What is Google Classroom?
For those students who have not already engaged in Google Classrooms at their schools, the Google Classroom is an online platform that facilitates the sharing of documents and assignments, sharing links to videos and websites, and allows students to comment on what they have learned and review the comments of what other students have learned. Several of our cohort students from Guildford County Schools (NC) and from our Georgia cohort earned community service hours by assisting in developing our College Planning Cohort class.
All registered students will have the opportunity to participate in one of two Google Classrooms during the 2017/18 school year. One classroom will be comprised of high school seniors. The second classroom will be comprised of students in grades 6 – 11. Activities will be assigned on the first Saturday of each month and must be completed by the following Friday. Parents are encouraged to observe what their students are learning and how their students are interacting with other students.
Google Classrooms for Individual Cohorts
Our cohort program began in 2013 at the Turner Chapel AME Church in which students in our first cohort were gathered together as ‘Small Groups.’ While we provided the books, materials, and guidance, students were supported by Small Group Coaches, who monitored their work and discussed what they were learning. Our new program returns to this structure as we will establish separate Google Classrooms to support small groups for the Crossroads for Teens Cohort; Guilford County Schools First Generation Cohort; Florence County School District 3 Cohort; Turner Chapel AME Church Cohort; and United Ghana Christian Church Cohort. We will be facilitating the classrooms, which will be monitored by ‘Small Group Coaches.’ We are also expecting to host Jack and Jill of America and Girl Scouts cohorts. The classrooms will be facilitated by us and monitored by a representative of the cohort such as a parent, teacher, counselor, or mentor.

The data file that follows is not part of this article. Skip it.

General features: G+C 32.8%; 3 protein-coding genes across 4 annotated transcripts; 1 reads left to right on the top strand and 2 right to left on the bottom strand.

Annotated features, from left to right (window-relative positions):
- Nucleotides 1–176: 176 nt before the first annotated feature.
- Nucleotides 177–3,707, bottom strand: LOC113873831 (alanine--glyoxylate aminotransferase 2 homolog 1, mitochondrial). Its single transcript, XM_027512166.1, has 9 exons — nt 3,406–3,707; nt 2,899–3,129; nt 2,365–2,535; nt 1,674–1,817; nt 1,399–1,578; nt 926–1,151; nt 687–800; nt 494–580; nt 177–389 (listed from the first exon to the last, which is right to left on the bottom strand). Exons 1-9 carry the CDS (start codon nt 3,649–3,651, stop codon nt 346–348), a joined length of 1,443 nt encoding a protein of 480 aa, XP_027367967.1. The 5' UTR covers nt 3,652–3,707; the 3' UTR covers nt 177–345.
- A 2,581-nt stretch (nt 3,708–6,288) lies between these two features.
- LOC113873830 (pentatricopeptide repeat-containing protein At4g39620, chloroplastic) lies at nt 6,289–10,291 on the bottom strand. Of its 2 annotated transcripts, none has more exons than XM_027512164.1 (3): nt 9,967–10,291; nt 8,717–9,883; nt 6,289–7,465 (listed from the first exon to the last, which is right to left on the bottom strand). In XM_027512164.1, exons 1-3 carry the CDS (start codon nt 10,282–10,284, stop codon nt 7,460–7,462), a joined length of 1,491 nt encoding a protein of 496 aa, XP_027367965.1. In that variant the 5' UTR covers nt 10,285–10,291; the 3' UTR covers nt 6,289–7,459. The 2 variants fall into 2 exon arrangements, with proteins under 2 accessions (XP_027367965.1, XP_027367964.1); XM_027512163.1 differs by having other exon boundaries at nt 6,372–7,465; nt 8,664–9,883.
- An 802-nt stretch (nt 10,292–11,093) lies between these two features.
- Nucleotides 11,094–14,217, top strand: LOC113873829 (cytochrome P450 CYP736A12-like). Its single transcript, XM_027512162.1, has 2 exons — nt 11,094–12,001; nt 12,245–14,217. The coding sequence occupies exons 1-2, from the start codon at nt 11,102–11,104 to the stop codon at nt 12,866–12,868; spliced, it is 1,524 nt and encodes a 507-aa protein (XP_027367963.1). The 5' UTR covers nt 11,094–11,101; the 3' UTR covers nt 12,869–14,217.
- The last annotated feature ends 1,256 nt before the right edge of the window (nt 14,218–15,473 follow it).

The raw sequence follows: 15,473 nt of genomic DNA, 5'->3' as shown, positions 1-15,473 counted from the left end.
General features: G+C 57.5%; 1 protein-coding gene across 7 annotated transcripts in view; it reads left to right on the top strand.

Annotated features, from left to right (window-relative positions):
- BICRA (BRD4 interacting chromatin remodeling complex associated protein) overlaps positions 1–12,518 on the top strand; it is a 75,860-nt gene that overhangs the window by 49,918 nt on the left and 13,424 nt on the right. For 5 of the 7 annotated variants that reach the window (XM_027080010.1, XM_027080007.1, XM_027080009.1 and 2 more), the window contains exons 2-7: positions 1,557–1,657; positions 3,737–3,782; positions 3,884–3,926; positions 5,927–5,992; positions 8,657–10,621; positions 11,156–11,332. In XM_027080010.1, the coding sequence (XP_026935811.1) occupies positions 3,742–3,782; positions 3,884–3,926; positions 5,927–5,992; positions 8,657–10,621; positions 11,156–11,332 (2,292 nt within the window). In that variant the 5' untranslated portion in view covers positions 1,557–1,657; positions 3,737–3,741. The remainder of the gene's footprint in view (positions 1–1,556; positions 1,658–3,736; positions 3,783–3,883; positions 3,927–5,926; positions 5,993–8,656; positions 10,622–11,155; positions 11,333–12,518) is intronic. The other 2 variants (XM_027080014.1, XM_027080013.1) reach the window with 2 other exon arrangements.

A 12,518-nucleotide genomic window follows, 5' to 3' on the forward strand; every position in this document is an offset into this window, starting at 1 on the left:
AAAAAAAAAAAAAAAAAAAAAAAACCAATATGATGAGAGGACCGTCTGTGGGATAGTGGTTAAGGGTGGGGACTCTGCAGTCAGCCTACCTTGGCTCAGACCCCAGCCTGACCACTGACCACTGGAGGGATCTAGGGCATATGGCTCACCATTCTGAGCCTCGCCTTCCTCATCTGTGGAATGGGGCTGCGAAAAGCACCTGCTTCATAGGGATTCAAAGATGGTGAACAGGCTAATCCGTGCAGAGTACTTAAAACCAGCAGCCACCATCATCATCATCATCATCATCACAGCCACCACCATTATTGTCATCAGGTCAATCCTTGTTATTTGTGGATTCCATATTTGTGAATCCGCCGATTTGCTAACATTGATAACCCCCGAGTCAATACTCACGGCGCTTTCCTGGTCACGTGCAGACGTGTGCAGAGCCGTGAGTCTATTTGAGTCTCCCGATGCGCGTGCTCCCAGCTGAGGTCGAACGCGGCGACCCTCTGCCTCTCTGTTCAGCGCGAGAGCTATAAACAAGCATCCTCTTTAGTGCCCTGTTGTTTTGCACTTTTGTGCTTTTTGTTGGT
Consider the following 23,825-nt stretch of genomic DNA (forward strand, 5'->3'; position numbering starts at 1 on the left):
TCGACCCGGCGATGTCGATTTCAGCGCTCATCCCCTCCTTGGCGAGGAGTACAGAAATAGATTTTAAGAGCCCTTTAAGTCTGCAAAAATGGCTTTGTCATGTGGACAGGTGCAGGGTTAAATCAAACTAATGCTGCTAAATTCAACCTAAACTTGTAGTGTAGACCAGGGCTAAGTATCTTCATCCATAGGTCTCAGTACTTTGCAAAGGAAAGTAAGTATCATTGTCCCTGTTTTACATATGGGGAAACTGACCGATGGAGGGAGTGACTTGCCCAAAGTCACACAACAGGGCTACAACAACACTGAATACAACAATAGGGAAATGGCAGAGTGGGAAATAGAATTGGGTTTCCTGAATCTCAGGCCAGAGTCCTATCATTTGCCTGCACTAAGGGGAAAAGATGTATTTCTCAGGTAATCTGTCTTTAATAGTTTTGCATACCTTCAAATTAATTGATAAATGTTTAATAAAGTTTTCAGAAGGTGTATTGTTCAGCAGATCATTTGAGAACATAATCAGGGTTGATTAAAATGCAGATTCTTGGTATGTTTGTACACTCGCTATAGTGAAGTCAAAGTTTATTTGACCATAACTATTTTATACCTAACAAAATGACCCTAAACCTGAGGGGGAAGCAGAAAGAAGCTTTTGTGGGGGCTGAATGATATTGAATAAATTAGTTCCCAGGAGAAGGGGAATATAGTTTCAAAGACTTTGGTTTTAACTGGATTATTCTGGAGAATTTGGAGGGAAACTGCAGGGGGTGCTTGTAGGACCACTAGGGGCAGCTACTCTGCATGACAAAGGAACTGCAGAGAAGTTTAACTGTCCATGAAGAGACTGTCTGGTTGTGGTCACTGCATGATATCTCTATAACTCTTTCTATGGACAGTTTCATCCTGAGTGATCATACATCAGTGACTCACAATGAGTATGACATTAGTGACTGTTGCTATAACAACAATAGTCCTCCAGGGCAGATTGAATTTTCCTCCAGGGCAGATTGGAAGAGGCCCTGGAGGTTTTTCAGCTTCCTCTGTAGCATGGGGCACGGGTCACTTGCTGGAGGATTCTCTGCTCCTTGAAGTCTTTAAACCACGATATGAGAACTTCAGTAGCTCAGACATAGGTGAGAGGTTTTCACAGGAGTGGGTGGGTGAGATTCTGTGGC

Please contact us if your fraternity, sorority, faith- or community-based organization is interested in forming a cohort. Cohorts may also be formed by parent or student groups who wish to collectively engage in their college planning. For more information, email: email@example.com.
Our August newsletter will provide further details in preparation for our September 1 kickoff.
Our two assigned activities for July are for high school seniors:
- Senior-year Checklist: The final year of high school promises to be an anxiety-filled year for many high school seniors. There are deadlines, communication with colleges and scholarship providers, interviews, and engaging in college and scholarship research, while working hard to earn impressive grades during the first semester prior to submitting college applications. This activity provides an overview of important tasks that should occur during the summer between your junior and senior year of high school and a checklist to ensure that you are well-prepared and organized as you begin your senior year of high school. These tasks will vary widely among seniors based on their body of work, type of college and program to which they are applying, and how they are ‘branding’ themselves in the college admissions process. For example, students in the creative arts will need to focus on preparing for auditions, developing portfolios, and developing special-focus résumés to showcase their talent. Students with high grades and test scores will be pursuing admission at a broad array of colleges, while students with good grades and low test scores will be more closely research ‘Test Optional’ schools. No matter which pathway each senior is pursuing, there are many tasks, milestones, and deadlines that must be met prior to when the first college or scholarship application is submitted to ensure the best chances of success.